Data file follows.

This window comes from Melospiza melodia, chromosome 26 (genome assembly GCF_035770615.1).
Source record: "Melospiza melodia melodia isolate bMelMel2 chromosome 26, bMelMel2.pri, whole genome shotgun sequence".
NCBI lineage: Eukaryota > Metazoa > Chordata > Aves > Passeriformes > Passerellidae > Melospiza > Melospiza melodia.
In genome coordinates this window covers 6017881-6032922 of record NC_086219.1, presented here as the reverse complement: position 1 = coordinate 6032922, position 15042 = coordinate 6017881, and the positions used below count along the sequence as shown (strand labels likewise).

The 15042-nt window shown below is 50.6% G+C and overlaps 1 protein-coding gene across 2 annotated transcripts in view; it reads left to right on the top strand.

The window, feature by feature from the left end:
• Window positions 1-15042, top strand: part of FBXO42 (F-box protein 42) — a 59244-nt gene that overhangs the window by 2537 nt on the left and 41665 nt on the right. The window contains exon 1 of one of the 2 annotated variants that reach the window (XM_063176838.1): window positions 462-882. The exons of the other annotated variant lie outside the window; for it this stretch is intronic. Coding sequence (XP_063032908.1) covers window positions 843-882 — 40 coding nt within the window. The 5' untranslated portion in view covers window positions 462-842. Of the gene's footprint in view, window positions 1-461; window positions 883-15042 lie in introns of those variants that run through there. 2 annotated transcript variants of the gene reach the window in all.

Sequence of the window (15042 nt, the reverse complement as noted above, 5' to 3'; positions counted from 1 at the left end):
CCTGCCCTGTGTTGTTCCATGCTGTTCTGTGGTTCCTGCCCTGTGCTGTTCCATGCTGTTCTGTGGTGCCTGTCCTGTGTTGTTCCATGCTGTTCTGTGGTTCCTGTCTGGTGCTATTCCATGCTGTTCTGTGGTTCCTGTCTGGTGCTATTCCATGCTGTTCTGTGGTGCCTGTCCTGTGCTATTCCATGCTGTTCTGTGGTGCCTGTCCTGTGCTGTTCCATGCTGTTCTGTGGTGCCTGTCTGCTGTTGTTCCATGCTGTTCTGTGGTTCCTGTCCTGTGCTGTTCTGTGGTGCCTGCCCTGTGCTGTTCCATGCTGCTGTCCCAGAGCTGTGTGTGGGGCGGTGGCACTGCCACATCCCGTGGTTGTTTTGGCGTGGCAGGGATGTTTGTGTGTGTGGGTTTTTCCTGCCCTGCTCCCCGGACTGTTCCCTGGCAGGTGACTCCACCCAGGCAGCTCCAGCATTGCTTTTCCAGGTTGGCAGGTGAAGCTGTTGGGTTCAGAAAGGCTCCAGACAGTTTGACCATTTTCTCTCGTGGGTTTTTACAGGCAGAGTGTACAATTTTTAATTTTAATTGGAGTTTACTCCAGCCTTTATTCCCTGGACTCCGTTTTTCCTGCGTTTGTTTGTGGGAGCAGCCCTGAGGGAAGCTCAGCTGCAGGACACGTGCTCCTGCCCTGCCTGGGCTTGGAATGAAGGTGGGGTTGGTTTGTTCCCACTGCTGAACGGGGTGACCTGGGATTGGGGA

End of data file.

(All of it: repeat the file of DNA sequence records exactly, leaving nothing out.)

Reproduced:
This window comes from Melospiza melodia, chromosome 26 (genome assembly GCF_035770615.1).
Source record: "Melospiza melodia melodia isolate bMelMel2 chromosome 26, bMelMel2.pri, whole genome shotgun sequence".
NCBI lineage: Eukaryota > Metazoa > Chordata > Aves > Passeriformes > Passerellidae > Melospiza > Melospiza melodia.
In genome coordinates this window covers 6017881-6032922 of record NC_086219.1, presented here as the reverse complement: position 1 = coordinate 6032922, position 15042 = coordinate 6017881, and the positions used below count along the sequence as shown (strand labels likewise).

The 15042-nt window shown below is 50.6% G+C and overlaps 1 protein-coding gene across 2 annotated transcripts in view; it reads left to right on the top strand.

The window, feature by feature from the left end:
• Window positions 1-15042, top strand: part of FBXO42 (F-box protein 42) — a 59244-nt gene that overhangs the window by 2537 nt on the left and 41665 nt on the right. The window contains exon 1 of one of the 2 annotated variants that reach the window (XM_063176838.1): window positions 462-882. The exons of the other annotated variant lie outside the window; for it this stretch is intronic. Coding sequence (XP_063032908.1) covers window positions 843-882 — 40 coding nt within the window. The 5' untranslated portion in view covers window positions 462-842. Of the gene's footprint in view, window positions 1-461; window positions 883-15042 lie in introns of those variants that run through there. 2 annotated transcript variants of the gene reach the window in all.

Sequence of the window (15042 nt, the reverse complement as noted above, 5' to 3'; positions counted from 1 at the left end):
CCTGCCCTGTGTTGTTCCATGCTGTTCTGTGGTTCCTGCCCTGTGCTGTTCCATGCTGTTCTGTGGTGCCTGTCCTGTGTTGTTCCATGCTGTTCTGTGGTTCCTGTCTGGTGCTATTCCATGCTGTTCTGTGGTTCCTGTCTGGTGCTATTCCATGCTGTTCTGTGGTGCCTGTCCTGTGCTATTCCATGCTGTTCTGTGGTGCCTGTCCTGTGCTGTTCCATGCTGTTCTGTGGTGCCTGTCTGCTGTTGTTCCATGCTGTTCTGTGGTTCCTGTCCTGTGCTGTTCTGTGGTGCCTGCCCTGTGCTGTTCCATGCTGCTGTCCCAGAGCTGTGTGTGGGGCGGTGGCACTGCCACATCCCGTGGTTGTTTTGGCGTGGCAGGGATGTTTGTGTGTGTGGGTTTTTCCTGCCCTGCTCCCCGGACTGTTCCCTGGCAGGTGACTCCACCCAGGCAGCTCCAGCATTGCTTTTCCAGGTTGGCAGGTGAAGCTGTTGGGTTCAGAAAGGCTCCAGACAGTTTGACCATTTTCTCTCGTGGGTTTTTACAGGCAGAGTGTACAATTTTTAATTTTAATTGGAGTTTACTCCAGCCTTTATTCCCTGGACTCCGTTTTTCCTGCGTTTGTTTGTGGGAGCAGCCCTGAGGGAAGCTCAGCTGCAGGACACGTGCTCCTGCCCTGCCTGGGCTTGGAATGAAGGTGGGGTTGGTTTGTTCCCACTGCTGAACGGGGTGACCTGGGATTGGGGA